Hope, One Motivator of Creativity.

“If I have to sweat for it, dear God, let it be as in Your service. I would like to be intelligently holy. I am a presumptuous fool, but maybe the vague thing in me that keeps me in is hope.”

Flannery O’Conner, A Prayer Journal

Flannery talks about a novel as a holy endeavor. Basted in hope she wrote. Ah, the top three: Faith, hope, and love. She mentions hope. I too, would like to be intelligently holy, but hope dawdles behind my presumptions.

Hope seems always like the odd man out of the big three. Hope often suffers from the middle child syndrome. Faith, HOPE, and love. Faith the firstborn, always leading the charge, self-motivated, moves the mountains and such. Love, the baby, the spoiled, everyone goo gahing over it all the time. Hope tucked in the middle, often overlooked, underrated. I don’t know what Flannery thought of faith and love, but she uses the term ‘vague’ when referring to hope, at least when it comes to writing anyhow.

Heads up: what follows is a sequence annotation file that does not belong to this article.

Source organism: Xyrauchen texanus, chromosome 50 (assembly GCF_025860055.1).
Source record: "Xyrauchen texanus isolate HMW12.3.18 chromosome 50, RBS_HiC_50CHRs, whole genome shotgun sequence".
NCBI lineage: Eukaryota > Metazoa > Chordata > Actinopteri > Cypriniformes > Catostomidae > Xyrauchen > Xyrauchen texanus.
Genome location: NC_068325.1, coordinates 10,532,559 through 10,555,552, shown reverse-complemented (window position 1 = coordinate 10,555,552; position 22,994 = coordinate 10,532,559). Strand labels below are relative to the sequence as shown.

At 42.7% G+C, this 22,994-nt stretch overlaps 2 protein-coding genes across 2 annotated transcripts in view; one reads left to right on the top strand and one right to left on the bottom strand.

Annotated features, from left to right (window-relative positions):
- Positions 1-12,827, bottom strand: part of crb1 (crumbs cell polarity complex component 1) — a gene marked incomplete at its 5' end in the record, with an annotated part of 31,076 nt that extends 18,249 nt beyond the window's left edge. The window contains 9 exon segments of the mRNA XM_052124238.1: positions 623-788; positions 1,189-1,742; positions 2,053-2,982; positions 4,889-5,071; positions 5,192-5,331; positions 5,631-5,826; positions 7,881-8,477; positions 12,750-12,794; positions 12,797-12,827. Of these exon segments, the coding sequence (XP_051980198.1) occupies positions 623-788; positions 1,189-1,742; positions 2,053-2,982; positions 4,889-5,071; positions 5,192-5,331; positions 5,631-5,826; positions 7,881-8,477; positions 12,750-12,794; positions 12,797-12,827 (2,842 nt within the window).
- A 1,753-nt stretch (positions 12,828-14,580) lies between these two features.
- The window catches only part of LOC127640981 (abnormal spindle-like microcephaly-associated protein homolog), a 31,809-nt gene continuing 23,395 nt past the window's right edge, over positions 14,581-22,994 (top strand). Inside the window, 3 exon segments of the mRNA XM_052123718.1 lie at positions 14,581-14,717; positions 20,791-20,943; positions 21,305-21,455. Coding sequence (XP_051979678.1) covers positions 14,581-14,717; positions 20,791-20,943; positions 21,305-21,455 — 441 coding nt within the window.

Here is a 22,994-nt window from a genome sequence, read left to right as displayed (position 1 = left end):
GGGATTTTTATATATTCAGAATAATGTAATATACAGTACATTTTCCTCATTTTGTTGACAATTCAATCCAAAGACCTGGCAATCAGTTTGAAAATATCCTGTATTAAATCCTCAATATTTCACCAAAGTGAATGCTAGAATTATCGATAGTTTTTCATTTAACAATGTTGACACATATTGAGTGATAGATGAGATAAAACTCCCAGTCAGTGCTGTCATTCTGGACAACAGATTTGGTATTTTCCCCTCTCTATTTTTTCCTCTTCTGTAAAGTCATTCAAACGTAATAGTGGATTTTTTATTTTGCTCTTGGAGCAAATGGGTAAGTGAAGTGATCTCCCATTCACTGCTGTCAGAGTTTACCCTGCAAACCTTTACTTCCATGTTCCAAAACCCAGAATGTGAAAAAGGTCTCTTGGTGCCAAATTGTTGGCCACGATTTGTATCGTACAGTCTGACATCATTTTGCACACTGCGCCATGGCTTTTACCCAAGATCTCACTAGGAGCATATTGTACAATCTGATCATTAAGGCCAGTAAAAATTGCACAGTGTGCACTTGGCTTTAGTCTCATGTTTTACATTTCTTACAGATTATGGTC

I hope to keep on writing. Hope, whether I acknowledged its presence or not, is what encouraged my fingertips settle on the keys this morning.

A friend asked me, “do you have hope?”


“Well, hope doesn’t disappoint.”

I put those words in the glove compartment of my heart. Poor ole hope, tucked away again. But not forgotten. I knew where to look for it this morning.

Do you have hope? Put faith and love aside for a moment. I know they are close siblings and all, but for a moment pay attention to the middle child.

Flannery-O'Connor 1947.jpg

Flannery O’Conner


  1. Due to the editorial calendar, my mind has already been in the first week of Advent. This is when we light the candle of hope on the Advent wreath. Hope is my default, but then my second line is always to question, to prepare for disappointment. I think I might put those words in the glove compartment of my heart too, Jerry. Hope doesn’t disappoint.

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